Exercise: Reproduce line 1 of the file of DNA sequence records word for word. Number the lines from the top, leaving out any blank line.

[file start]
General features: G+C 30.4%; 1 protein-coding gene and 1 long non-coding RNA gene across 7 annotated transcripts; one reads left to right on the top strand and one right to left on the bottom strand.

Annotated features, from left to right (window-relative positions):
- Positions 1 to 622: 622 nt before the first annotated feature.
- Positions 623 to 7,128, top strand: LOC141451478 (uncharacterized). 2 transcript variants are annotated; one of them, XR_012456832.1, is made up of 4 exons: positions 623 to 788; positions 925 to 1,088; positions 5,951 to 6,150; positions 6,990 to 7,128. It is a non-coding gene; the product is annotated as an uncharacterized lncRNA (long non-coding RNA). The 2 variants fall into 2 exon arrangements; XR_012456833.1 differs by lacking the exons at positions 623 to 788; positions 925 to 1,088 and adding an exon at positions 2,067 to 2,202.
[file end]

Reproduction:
General features: G+C 30.4%; 1 protein-coding gene and 1 long non-coding RNA gene across 7 annotated transcripts; one reads left to right on the top strand and one right to left on the bottom strand.